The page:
Budget 2022

‘This Budget offers no major benefits for salaried middle-class families like mine’

Kannan B | Updated on: Feb 01, 2018
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As a chartered accountant in practice and one following the Finance Minister’s Budget speeches over the years, I observe that the FM, despite this being the last budget before the general elections, has not attempted a populist budget unlike earlier election year budgets.

The budget is nothing spectacular, and there are no major takeaways in income tax for salaried middle-class families like mine. There are no changes in personal tax except an increase of cess on income tax from the present 3 per cent to 4 per cent. The Budget has provided for a standard deduction of ₹40,000 from salary income for all salaried employees. However, this is camouflaged by the FM withdrawing the tax exemption on conveyance allowance of ₹19,200 per annum and medical reimbursement of ₹15,000 per annum adding up to ₹34,200 per annum. The incremental deduction in effect is only ₹5,800 per year, further diluted by an increase of 1 per cent cess on income tax.

However, some of my family members are getting small benefits. My wife, Sandhya Suri, a college lecturer, is benefited by a tax saving of ₹12,000 per annum (30 per cent of tax on standard deduction – ₹40,000) as she does not get conveyance allowance and medical reimbursement in her UGC pay scale.

My mother-in-law, Sulochana Suri (84 years), gets family pension and interest income on bank deposits and post office deposits. The Budget has increased the exemption to ₹50,000 per annum from interest income from bank and post office deposits from the existing level of ₹10,000 per annum for all senior/very senior citizens which is a substantial relief. The standard deduction of ₹40,000 is also available to all pensioners. However, the FM does not appear to have extended this benefit to people who are getting family pension and who are in a small minority. At present, people who get family pension get a standard deduction of ₹15,000 but, I think they also deserve this ₹40,000 deduction.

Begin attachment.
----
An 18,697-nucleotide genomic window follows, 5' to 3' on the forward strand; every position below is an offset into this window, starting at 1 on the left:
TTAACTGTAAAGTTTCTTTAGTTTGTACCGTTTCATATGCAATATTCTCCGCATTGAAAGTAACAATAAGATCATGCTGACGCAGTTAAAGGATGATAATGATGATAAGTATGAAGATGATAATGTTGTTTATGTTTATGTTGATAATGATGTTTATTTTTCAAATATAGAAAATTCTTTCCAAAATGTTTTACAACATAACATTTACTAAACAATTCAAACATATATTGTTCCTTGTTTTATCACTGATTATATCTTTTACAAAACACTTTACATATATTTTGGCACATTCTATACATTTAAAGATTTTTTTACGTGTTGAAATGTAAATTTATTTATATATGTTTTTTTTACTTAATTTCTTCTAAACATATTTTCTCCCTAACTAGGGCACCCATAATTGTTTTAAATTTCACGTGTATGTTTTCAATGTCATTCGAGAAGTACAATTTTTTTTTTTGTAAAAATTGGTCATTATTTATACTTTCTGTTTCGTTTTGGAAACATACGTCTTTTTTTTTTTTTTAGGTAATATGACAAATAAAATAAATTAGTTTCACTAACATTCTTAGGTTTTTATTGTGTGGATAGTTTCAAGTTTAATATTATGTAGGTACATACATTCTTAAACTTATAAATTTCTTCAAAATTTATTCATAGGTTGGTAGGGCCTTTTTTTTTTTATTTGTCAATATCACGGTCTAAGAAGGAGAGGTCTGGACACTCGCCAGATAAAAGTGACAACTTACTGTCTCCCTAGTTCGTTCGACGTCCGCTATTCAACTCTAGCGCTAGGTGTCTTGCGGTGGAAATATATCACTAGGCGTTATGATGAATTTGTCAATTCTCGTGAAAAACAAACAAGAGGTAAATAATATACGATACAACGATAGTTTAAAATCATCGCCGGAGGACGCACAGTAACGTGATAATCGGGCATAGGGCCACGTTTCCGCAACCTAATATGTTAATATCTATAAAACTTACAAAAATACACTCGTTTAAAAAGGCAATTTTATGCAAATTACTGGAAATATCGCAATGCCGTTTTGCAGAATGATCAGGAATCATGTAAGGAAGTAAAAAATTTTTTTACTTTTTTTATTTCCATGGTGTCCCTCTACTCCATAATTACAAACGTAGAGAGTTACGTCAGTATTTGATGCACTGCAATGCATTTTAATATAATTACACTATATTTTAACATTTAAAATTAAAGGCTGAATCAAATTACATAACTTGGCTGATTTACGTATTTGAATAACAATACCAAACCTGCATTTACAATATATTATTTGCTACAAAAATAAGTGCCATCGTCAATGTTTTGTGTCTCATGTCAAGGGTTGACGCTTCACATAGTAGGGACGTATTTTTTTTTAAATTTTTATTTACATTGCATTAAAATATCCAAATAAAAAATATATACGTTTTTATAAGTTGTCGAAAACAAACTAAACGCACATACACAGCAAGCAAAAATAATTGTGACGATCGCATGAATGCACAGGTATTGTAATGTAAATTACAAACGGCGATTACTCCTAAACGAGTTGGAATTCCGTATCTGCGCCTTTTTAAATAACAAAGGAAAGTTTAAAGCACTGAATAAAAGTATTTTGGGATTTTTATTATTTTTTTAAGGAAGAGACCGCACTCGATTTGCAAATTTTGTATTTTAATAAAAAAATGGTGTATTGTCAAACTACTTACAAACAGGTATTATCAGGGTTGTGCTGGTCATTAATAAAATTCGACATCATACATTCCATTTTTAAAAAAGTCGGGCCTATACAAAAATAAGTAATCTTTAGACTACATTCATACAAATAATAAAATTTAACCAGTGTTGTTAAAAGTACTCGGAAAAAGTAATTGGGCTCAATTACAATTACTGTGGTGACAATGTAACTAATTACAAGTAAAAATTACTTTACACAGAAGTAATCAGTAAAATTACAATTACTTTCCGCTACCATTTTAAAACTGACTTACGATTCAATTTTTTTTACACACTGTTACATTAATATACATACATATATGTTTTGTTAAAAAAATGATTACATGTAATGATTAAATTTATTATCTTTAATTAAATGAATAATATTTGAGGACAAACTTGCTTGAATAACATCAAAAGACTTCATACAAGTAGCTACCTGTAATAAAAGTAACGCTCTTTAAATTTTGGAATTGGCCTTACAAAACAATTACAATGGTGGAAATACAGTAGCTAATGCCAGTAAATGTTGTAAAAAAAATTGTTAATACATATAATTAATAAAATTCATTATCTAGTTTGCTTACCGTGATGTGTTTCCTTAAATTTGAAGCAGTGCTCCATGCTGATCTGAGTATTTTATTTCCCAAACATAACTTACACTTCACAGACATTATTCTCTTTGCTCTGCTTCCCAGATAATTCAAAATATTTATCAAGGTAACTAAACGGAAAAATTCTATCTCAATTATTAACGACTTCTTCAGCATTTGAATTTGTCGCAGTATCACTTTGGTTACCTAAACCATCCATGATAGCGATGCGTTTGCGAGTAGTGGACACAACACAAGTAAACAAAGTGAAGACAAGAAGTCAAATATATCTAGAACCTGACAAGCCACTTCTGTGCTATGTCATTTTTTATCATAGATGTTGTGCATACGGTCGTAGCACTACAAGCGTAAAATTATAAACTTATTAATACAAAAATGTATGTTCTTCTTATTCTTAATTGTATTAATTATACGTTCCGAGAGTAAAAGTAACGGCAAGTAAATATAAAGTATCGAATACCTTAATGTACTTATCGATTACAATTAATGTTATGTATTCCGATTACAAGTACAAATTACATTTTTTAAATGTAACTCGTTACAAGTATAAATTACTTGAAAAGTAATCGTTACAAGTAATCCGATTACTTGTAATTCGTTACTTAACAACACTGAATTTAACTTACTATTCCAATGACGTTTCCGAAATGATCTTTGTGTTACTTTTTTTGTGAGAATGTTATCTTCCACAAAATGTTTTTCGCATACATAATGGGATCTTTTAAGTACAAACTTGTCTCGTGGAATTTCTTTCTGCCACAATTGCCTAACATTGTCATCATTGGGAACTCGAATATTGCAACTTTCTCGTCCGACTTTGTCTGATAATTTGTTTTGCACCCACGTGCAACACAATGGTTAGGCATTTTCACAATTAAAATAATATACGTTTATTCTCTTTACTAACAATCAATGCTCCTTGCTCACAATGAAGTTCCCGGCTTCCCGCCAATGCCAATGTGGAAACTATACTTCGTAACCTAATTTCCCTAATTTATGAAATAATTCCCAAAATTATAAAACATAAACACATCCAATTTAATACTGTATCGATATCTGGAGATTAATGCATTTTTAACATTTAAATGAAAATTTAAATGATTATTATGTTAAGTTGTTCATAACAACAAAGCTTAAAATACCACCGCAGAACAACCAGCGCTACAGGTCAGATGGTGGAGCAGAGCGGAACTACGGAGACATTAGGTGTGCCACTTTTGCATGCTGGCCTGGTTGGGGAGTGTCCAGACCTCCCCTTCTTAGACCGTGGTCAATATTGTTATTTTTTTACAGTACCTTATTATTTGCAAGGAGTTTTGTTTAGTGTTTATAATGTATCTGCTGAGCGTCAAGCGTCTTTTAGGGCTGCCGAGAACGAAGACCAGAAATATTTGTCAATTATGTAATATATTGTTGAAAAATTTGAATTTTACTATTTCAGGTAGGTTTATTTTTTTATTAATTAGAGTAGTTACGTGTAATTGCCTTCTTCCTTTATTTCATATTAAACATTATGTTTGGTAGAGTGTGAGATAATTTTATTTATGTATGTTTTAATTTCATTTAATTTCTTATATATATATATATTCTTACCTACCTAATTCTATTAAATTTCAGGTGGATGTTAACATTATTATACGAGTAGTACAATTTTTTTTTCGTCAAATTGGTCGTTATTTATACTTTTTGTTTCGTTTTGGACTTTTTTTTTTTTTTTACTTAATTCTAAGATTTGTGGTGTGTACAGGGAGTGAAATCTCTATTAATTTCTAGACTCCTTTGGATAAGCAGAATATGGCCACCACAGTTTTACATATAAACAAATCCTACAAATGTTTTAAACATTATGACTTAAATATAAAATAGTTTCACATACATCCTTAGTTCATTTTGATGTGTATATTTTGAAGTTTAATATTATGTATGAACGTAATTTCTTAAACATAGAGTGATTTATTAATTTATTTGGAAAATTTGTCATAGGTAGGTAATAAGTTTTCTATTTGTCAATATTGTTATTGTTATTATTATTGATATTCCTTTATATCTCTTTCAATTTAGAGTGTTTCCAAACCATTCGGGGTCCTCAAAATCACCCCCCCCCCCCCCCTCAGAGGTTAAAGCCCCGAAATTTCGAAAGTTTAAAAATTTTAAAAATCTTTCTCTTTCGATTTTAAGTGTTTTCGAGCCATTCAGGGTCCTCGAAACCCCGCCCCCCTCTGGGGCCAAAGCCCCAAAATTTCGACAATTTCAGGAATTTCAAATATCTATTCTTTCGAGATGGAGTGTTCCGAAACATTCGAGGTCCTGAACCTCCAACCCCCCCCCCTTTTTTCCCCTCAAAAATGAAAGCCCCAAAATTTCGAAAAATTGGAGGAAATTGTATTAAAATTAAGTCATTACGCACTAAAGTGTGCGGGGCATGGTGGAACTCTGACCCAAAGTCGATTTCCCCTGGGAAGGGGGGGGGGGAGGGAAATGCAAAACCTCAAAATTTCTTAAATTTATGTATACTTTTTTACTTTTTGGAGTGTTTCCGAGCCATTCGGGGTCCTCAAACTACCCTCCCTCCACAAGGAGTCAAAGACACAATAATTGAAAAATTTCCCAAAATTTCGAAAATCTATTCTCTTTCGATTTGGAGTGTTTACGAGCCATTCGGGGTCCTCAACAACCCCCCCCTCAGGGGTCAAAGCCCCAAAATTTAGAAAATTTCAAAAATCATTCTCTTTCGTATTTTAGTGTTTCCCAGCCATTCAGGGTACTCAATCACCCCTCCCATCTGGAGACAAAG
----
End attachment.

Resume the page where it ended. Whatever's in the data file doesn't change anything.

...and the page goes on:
While the Budget has also increased the deduction for health insurance premium from ₹30,000 to ₹50,000 for the senior citizens, for senior citizens with critical illnesses, there is a deduction of ₹80,000 under section 80DDB of the IT Act which is now increased to ₹1 lakh. This ought to have been increased even further as medical expenditure is at exorbitant levels today.

As a self-employed person, I see no tax benefits for me and my son Arun K (29) who runs a school for spoken English and foreign languages. My son and I were planning to upgrade our mobiles, which may cost more with customs duty on mobile sets increased from 15 per cent to 20 per cent.

I invest in equity shares of listed companies. The FM has now brought in long-term capital gains tax of 10 per cent. The Government has found this to be a good revenue source as the majority of this revenue is earned by institutions who virtually pay no tax on long-term capital gain which was in the range of ₹3.65 lakh crore. However, the FM has given small investors some sops by not taxing capital gains not exceeding ₹1 lakh per annum. With lot of middle-class citizens investing and earning from the stock market, this is a very good gesture. Another such gesture is not taxing the capital gain accrued till date for the existing holdings which may be sold later.

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Published on February 01, 2018

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